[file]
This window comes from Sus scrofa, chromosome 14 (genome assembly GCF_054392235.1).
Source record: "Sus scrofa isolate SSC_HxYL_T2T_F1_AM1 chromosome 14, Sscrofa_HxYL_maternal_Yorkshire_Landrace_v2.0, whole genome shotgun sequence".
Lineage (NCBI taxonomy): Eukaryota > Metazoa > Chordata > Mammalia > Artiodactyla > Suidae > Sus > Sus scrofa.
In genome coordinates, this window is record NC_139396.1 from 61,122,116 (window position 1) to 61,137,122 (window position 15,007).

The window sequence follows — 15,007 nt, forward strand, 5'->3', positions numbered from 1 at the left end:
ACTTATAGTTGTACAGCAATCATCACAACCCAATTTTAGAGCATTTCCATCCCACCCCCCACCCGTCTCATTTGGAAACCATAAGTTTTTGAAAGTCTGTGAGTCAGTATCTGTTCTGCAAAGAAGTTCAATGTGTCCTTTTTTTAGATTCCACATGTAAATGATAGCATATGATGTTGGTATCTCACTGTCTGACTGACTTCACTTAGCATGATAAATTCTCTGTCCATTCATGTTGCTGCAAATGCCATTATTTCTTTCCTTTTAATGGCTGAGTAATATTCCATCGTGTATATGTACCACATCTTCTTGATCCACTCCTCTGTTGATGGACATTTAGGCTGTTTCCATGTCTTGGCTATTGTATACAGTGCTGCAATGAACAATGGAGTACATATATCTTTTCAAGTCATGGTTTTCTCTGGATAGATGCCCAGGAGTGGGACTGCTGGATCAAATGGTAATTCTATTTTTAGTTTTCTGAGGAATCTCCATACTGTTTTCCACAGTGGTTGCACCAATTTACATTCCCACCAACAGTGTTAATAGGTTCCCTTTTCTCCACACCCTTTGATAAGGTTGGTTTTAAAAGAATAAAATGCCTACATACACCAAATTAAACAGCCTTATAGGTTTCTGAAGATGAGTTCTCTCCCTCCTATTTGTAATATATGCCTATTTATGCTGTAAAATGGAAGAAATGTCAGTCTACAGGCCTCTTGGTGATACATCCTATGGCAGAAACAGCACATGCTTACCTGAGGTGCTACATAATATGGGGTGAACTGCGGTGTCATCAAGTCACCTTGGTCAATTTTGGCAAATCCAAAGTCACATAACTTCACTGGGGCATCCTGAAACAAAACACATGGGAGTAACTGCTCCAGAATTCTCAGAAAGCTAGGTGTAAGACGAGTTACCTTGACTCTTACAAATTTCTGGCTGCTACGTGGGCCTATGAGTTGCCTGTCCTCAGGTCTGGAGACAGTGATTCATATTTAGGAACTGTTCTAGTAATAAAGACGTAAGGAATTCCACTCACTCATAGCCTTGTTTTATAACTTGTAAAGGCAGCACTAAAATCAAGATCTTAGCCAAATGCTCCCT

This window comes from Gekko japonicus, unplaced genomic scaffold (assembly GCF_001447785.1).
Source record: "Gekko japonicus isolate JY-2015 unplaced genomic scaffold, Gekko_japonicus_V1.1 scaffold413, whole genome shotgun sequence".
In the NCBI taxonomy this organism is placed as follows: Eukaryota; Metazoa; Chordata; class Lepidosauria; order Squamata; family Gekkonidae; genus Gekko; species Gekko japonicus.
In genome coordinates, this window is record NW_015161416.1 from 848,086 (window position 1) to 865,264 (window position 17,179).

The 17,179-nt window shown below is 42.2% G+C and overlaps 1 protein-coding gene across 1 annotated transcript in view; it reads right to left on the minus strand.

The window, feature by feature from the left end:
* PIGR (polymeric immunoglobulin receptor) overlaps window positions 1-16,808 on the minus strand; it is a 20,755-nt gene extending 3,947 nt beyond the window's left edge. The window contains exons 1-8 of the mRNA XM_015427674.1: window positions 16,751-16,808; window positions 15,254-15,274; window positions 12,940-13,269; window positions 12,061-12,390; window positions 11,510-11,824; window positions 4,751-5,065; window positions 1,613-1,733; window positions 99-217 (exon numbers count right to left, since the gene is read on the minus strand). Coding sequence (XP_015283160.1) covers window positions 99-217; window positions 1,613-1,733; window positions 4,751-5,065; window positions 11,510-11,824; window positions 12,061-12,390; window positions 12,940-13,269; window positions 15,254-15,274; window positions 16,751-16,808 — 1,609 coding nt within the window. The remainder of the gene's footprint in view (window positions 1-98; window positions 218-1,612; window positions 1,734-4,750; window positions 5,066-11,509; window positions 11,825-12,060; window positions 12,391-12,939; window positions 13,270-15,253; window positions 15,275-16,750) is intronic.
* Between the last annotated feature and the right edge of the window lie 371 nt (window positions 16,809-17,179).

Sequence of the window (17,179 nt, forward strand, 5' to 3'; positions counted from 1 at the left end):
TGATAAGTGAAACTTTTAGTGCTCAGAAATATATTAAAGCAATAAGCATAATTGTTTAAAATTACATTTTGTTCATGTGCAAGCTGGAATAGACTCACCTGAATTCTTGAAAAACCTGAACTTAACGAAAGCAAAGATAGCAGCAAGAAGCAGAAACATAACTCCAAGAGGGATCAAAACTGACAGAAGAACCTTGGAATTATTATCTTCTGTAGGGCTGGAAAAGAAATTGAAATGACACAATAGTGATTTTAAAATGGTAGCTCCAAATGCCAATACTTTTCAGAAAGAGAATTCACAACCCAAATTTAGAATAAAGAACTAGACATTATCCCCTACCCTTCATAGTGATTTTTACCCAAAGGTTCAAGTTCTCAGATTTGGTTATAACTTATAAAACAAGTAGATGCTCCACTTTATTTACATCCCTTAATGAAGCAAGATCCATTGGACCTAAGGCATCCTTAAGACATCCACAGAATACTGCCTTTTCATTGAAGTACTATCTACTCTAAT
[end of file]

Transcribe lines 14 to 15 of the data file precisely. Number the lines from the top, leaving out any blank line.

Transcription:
* Between the last annotated feature and the right edge of the window lie 371 nt (window positions 16,809-17,179).

Sequence of the window (17,179 nt, forward strand, 5' to 3'; positions counted from 1 at the left end):